[on if he knew Marion Cotillard before working with her in Macbeth (2015)] I had met her very briefly at these sorts of events, but no, I hadn't had a conversation with her. I just told her I was a fan of her work and think she's just an amazing actor. She does so much by appearing to do nothing. She has this amazing strength and fragility in the same beat of an eyelash. She's very generous partner to work with, very easy to work with. I don't like to talk too much, with either director or actor, before doing the scene. I always think it's a way of preventing yourself from going and doing it. It's like, I'm a bit scared, so I'll talk, rather than just going and going through things and trying, throwing things out. She just picks up the ball and she runs with it, like that scene-the scorpion scene. I put my hand underneath her dress; I didn't tell her I was going to do that, and she took it and she went with it and then she kisses me and then pulls away. She's got this sort of repulsion, and then she reengages, and she's like, "I love this man, I feel him, he's sick." All these things are happening on her face. That's when you realize you're in the presence of somebody great. I knew when she came on board I was just so happy, I knew she would nail it. And she brings this sort of royal quality. I love the idea that he's more rough, sort of from the gutter-type character, and she's regal, she's got royal blood. It's the dichotomy between them. It's pretty cool.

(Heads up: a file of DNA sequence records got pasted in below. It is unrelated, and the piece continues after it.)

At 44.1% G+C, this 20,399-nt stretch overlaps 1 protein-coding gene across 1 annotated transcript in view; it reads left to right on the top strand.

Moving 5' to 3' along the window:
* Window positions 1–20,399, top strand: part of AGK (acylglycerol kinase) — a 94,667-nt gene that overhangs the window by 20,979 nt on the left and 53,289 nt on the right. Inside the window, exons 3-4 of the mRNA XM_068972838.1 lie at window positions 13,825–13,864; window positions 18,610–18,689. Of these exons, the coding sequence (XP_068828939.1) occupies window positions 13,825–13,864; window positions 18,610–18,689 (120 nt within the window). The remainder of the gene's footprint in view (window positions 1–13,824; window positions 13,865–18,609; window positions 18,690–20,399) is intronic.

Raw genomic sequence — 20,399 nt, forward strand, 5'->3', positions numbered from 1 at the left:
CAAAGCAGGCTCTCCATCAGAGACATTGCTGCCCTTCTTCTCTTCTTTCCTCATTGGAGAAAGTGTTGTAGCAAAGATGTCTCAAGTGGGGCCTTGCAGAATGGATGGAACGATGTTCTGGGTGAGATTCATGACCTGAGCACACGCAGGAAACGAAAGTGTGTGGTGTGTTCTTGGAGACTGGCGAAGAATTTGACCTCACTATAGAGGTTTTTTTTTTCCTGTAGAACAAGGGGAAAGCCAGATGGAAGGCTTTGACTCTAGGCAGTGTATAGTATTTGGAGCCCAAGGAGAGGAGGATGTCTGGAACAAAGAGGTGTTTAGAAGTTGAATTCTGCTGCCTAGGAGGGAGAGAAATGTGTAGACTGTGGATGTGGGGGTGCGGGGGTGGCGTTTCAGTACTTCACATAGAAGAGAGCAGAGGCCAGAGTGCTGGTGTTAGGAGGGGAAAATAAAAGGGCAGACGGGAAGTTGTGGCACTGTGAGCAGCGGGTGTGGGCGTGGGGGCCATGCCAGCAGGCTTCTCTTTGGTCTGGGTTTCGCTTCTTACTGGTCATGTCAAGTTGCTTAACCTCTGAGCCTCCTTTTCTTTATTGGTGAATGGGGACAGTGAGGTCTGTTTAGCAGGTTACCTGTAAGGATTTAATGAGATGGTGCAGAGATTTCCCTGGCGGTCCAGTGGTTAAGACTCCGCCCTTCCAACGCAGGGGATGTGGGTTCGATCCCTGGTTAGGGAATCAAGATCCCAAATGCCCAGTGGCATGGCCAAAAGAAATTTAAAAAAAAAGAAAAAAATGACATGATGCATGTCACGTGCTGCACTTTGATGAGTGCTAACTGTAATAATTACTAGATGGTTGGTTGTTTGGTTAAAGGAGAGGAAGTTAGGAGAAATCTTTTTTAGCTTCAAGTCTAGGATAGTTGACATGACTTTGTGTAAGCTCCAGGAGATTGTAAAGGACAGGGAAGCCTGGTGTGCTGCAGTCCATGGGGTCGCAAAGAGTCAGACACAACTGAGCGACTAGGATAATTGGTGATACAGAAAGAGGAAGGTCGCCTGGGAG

I always try and understand, and not judge. It's like, I always think that all of us are pretty much the same. You know, we're all made up of the same things. We all want the same things. We wanna be accepted, we wanna be loved.
[asked how often he gets mistaken for Tom Hiddleston] Happens all the time. I can see the similarities, but I'm better looking than him [laughs]. Other than that, yes. I like Tom.